Written and researched by Carlo Traina


 (New York, 6 March 1938)

 “An artist’s responsibility is to not avert his gaze. Maybe you can’t correct it by pointing it out, but you can at least certify that you saw it at that time, and that it was painful to you”.



Beyond the “content” of his photos, one of the main achievements of Joel Meyerowitz in photography is to have transformed the “colour” in a full-blown language. Up to the middle of the 60 because of the technical difficulties to obtain true colours when printing, and most of all of the habit of seeing photos as a scale of greys, colour photography met quite a resistance.  Meyerowitz understood the power of communication behind colours and was able, thanks to his shots so vivid and full of colours, to have colour photography accepted nearly universally as the new way to represent the world.


JoelMeyerowitz Joel Meyerowitz was born in New York in 1938, in the East Bronx, where he lived “a peaceful relationship with the energy and the spontaneous craziness of life of those streets.” His interest in photography was born after following Robert Frank in a photographic shooting. The ease with which Frank moved, while photographing people on the move, fascinated him so much that he left his job, he borrowed a camera and started taking pictures on the streets of New York.

Meyerowitz has published numerous books and exhibited his shoots in thousands of shows, but two are the “jobs” that stand out for originality: a journey of a year in Europe (with photo shoot directly from the car), and the images of Ground Zero taken immediately after the September 11 attacks in 2001.




The curiosity to of Meyerowitz to go in a world different from the usual and the desire to dispel the stereotype that portrays the American abroad as the superficial, are the elements that originated the desire for a trip to Europe. He thus took two cameras (one with color film and one with black and white film, to shoot the same scene twice, with two different “eyes”) and then passed 12 months taking pictures especially from the car. It is only after that trip that he finally decided to embrace color. Meyerowitz say so about that experience: “After a few weeks of doing this on a regular basis, I had the sense that I was inside the camera, that the car was the camera obscura and I was in it looking out the window, which was a frame.”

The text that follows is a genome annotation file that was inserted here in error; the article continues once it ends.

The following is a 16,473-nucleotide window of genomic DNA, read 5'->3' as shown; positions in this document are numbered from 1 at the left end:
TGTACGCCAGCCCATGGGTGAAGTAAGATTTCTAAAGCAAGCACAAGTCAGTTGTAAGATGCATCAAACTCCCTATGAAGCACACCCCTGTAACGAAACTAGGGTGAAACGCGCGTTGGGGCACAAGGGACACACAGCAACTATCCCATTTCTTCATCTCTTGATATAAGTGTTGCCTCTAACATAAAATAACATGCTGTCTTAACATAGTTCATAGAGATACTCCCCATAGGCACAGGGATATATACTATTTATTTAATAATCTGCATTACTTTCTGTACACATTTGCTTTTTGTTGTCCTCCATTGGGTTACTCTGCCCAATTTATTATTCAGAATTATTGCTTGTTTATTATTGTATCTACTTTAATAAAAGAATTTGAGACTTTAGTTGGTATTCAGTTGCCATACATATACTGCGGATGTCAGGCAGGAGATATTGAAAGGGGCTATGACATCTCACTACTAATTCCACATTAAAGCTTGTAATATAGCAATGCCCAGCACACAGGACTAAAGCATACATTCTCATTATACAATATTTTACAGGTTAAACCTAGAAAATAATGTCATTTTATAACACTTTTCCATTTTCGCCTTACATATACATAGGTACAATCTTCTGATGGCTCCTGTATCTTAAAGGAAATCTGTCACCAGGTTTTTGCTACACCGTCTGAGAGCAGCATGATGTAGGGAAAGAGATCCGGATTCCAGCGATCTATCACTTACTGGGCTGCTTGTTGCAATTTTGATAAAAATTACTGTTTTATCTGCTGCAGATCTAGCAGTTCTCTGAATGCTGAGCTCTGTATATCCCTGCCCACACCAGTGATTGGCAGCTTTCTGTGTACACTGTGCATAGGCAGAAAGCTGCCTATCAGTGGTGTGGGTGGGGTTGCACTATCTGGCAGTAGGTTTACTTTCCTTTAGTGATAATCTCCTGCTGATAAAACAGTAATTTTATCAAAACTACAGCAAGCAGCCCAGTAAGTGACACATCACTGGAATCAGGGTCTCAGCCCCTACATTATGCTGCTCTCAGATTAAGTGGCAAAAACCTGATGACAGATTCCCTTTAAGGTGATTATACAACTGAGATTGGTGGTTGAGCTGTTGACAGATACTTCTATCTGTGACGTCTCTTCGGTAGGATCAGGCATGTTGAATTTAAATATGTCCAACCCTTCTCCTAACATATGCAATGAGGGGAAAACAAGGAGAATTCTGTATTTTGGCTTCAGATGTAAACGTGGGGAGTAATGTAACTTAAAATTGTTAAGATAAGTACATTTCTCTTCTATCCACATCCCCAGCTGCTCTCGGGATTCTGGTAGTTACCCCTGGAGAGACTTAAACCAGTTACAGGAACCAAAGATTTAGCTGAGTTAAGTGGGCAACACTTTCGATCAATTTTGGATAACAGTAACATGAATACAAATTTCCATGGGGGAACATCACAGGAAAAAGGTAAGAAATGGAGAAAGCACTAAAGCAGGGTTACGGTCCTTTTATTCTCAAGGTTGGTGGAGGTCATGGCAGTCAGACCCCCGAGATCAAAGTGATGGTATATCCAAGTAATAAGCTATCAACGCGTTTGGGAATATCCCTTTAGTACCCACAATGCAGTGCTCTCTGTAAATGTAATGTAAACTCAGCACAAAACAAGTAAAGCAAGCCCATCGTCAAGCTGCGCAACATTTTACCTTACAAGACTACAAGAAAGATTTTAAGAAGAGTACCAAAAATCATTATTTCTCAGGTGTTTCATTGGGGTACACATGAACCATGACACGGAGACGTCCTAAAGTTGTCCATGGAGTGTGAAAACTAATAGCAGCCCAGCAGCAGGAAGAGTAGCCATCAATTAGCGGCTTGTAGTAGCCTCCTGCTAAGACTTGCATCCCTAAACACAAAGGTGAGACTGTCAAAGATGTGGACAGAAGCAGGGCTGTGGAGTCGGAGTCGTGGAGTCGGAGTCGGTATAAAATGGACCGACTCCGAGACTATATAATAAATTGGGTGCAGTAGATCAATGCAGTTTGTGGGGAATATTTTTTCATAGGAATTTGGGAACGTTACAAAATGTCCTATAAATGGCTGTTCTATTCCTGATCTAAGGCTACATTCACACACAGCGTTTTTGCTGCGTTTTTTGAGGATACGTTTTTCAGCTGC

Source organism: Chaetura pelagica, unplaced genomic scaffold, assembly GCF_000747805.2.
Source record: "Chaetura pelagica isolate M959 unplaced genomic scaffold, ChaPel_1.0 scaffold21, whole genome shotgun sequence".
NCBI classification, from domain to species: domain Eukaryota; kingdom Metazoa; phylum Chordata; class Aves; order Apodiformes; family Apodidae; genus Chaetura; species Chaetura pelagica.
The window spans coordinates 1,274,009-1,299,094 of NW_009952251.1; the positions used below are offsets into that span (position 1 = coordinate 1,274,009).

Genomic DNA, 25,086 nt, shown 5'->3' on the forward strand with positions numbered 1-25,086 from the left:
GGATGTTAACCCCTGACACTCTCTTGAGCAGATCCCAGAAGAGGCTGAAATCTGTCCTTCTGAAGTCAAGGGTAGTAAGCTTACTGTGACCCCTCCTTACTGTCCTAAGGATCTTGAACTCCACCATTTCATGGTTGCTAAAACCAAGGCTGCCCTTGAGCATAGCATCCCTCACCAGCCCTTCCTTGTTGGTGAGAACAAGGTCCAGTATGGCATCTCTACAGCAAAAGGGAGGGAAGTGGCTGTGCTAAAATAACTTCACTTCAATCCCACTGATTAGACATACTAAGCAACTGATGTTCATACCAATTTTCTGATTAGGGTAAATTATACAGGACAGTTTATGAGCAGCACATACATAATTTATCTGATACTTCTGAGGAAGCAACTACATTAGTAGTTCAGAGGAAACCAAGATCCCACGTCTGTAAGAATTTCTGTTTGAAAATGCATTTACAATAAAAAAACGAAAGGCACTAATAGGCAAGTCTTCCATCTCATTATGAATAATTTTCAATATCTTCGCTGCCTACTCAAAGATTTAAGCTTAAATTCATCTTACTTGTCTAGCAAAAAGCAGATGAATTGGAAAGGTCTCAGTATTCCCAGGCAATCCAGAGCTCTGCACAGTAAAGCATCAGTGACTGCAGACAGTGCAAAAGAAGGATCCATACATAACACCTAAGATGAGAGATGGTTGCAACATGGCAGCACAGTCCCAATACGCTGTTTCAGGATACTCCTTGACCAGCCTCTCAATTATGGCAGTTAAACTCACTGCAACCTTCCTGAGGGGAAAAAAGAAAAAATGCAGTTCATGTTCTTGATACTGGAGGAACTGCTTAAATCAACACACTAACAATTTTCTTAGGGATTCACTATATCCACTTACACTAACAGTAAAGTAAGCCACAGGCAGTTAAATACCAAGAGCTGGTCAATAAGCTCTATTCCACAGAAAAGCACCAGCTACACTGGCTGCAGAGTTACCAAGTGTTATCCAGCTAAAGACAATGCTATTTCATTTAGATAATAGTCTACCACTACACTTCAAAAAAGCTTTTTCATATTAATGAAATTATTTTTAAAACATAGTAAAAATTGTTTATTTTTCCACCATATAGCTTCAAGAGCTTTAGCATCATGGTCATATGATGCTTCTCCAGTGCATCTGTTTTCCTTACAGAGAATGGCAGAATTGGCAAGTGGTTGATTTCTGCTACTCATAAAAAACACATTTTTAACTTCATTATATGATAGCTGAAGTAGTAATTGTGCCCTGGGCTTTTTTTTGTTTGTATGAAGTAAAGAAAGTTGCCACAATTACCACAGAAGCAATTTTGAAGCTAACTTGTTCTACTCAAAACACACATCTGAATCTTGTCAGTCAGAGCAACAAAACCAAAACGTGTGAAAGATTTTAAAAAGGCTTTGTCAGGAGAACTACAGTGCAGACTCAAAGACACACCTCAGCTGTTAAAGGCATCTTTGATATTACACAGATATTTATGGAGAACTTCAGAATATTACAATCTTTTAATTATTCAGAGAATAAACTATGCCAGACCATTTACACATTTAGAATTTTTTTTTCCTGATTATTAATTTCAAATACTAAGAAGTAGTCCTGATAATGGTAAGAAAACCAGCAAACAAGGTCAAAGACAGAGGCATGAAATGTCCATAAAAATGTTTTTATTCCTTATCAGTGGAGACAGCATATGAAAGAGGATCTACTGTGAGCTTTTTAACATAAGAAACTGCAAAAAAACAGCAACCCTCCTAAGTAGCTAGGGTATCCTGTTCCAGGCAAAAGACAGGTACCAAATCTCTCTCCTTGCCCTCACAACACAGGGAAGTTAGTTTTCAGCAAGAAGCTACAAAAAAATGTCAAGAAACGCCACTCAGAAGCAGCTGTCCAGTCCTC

After a series of collaborations with leading photographers (Garry Winogrand, Tony Ray-Jones, Lee Friedlander, Tod Papageorge and Diane Arbus), Meyerowitz published his first book: “Cape Light” (1979), which is considered a classic of color photography and sold – in 25 years – more than 100,000 copies. 14 more books followed, including: “Bystander: The History of Street Photography”, and “Tuscany: Inside the Light”.



Immediately after the attacks of September 11 in New York’, Meyerowitz was the only photographer allowed to shoot the scenes of destruction. In a few days, he created an archive of thousands of images that document both the disaster and the work of recovery around the World Trade Center. Among these, Meyerowitz has selected 28 images that make up the exhibition “After September 11: Images from Ground Zero.” Between 2001 and 2004, the exhibition was presented in more than 200 cities in 60 countries, and has been seen by more than three and a half million people.

Apart from the monographic collections (such as the photos taken in Tuscany), “Street” images by Meyerowitz largely mirror the everyday life of New York: the faces of everyday people, in the frenzy of the race to work, or in relaxation while resting on a bench. These images are characterized by the play of contrasting colors and lights and shadows, and shoot close to the subjects.

Meyerowitz, in strict “Street” style, is part of the scene, does not hide. With his Leica 35 mm he is always “among” the people and, in contravention of a rule followed in most photography, often he seeks the bright light of the sun, the one that creates sharp shadows on the faces and figures, as well as creates, in the frame, large color contrasts (underlined by signs, posters, flashy clothes) and black.

This, in addition to making Meyerowitz definitely one of the “masters” of the “color photograph”, it places him by authority among the most respected artists ever. His works are in fact exposed in the MoMa museum in New York, in the Metropolitan Museum of Arts and in many others.




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